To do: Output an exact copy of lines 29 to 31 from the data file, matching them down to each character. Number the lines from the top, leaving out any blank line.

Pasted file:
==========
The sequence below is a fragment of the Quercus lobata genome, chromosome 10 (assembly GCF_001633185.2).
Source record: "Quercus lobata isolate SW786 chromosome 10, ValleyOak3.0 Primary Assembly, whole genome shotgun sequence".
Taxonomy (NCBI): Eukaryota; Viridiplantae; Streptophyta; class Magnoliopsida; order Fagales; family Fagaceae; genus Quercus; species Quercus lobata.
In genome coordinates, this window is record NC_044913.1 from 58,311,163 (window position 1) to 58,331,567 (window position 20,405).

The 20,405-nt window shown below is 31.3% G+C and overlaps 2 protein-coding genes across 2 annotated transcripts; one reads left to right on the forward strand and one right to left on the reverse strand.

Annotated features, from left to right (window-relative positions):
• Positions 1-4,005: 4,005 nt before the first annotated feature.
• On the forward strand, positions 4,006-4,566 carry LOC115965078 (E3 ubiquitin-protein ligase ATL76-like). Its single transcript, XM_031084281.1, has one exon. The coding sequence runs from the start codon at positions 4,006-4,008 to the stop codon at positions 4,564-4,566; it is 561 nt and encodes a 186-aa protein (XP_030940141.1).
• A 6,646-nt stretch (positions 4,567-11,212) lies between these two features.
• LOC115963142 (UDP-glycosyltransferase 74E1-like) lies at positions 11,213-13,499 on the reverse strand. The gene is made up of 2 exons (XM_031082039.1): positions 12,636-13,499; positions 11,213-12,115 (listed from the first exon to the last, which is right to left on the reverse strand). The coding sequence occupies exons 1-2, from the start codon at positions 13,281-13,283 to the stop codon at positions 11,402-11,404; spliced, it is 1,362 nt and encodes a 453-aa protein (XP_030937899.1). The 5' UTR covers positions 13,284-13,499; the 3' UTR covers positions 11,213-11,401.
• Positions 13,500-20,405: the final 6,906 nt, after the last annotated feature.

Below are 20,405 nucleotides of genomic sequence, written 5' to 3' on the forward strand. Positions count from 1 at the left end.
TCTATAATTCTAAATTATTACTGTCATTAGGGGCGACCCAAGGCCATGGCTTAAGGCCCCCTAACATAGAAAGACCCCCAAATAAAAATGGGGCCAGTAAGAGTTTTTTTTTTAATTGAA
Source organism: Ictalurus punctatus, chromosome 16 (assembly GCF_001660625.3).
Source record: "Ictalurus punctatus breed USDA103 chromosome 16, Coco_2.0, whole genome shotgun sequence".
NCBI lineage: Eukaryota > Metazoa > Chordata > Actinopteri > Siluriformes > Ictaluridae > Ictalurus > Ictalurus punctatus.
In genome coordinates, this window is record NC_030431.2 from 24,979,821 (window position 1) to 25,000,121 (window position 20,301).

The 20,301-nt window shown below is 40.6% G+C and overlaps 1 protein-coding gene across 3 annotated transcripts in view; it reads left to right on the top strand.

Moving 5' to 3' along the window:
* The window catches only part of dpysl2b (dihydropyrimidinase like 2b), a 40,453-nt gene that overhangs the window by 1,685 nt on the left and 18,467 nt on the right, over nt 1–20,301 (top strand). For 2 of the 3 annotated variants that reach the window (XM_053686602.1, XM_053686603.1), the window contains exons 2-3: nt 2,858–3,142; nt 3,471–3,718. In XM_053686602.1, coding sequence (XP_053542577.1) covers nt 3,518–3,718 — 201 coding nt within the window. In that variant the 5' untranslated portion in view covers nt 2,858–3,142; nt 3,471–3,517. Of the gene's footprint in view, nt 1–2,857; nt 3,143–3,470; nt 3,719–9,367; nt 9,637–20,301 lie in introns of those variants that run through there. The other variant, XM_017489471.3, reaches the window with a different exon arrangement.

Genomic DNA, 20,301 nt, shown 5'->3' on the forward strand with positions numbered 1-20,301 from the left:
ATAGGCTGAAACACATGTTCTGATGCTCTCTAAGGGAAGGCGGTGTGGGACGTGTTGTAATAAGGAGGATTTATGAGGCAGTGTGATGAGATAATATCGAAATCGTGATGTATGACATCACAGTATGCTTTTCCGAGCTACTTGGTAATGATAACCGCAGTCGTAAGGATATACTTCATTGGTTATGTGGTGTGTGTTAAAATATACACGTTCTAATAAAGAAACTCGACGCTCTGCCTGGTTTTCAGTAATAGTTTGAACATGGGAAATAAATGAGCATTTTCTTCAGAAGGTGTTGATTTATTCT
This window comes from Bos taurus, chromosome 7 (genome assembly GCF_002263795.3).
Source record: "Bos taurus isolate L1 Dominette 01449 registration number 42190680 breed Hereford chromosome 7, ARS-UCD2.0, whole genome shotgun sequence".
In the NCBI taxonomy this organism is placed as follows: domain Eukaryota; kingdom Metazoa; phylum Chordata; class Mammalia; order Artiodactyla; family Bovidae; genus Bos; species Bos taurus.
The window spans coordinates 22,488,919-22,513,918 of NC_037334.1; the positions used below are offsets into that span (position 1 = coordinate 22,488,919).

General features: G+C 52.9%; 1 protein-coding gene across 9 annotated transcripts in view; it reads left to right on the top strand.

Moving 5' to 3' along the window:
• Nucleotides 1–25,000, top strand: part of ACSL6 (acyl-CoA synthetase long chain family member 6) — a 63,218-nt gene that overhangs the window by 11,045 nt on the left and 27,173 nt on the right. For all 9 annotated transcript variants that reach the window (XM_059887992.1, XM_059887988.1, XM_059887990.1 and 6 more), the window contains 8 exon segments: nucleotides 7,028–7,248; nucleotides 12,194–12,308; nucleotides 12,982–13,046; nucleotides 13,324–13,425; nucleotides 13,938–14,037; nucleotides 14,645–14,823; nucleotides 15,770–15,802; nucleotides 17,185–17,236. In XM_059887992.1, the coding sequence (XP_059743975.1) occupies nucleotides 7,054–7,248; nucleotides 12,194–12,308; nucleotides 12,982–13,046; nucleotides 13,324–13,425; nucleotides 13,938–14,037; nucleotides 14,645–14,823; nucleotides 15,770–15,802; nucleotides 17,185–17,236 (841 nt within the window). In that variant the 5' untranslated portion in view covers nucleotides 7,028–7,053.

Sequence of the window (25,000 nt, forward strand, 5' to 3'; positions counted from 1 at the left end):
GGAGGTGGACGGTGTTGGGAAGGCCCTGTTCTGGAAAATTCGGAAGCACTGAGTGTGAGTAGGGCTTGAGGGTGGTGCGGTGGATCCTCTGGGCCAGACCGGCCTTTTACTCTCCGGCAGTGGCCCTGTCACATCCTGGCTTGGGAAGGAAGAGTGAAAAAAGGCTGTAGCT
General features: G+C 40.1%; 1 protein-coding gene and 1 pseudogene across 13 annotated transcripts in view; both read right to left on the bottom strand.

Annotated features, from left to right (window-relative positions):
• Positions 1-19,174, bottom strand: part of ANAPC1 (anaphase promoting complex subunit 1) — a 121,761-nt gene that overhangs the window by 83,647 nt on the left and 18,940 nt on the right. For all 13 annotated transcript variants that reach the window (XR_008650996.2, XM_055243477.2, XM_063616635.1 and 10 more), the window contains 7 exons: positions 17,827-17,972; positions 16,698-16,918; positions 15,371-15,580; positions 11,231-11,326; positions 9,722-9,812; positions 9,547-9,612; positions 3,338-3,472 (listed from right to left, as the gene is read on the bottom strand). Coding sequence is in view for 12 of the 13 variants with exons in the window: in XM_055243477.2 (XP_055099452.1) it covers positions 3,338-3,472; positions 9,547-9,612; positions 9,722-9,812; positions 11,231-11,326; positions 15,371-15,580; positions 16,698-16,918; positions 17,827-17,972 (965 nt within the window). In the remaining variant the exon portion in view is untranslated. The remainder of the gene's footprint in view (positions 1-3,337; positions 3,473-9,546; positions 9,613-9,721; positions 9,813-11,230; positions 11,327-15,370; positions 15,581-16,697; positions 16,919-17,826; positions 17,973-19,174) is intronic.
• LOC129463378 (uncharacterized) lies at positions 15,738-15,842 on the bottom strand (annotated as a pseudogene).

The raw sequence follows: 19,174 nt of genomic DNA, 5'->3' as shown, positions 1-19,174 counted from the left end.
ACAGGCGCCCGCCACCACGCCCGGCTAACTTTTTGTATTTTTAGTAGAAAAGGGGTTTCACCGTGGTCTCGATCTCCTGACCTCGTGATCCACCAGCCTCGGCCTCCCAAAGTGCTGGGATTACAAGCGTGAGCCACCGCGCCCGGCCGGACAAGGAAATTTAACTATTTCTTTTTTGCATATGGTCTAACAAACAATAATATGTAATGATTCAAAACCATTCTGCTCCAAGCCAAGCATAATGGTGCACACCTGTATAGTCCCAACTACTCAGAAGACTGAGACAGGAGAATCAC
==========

• Nucleotides 1–25,000, top strand: part of ACSL6 (acyl-CoA synthetase long chain family member 6) — a 63,218-nt gene that overhangs the window by 11,045 nt on the left and 27,173 nt on the right. For all 9 annotated transcript variants that reach the window (XM_059887992.1, XM_059887988.1, XM_059887990.1 and 6 more), the window contains 8 exon segments: nucleotides 7,028–7,248; nucleotides 12,194–12,308; nucleotides 12,982–13,046; nucleotides 13,324–13,425; nucleotides 13,938–14,037; nucleotides 14,645–14,823; nucleotides 15,770–15,802; nucleotides 17,185–17,236. In XM_059887992.1, the coding sequence (XP_059743975.1) occupies nucleotides 7,054–7,248; nucleotides 12,194–12,308; nucleotides 12,982–13,046; nucleotides 13,324–13,425; nucleotides 13,938–14,037; nucleotides 14,645–14,823; nucleotides 15,770–15,802; nucleotides 17,185–17,236 (841 nt within the window). In that variant the 5' untranslated portion in view covers nucleotides 7,028–7,053.

Sequence of the window (25,000 nt, forward strand, 5' to 3'; positions counted from 1 at the left end):
GGAGGTGGACGGTGTTGGGAAGGCCCTGTTCTGGAAAATTCGGAAGCACTGAGTGTGAGTAGGGCTTGAGGGTGGTGCGGTGGATCCTCTGGGCCAGACCGGCCTTTTACTCTCCGGCAGTGGCCCTGTCACATCCTGGCTTGGGAAGGAAGAGTGAAAAAAGGCTGTAGCT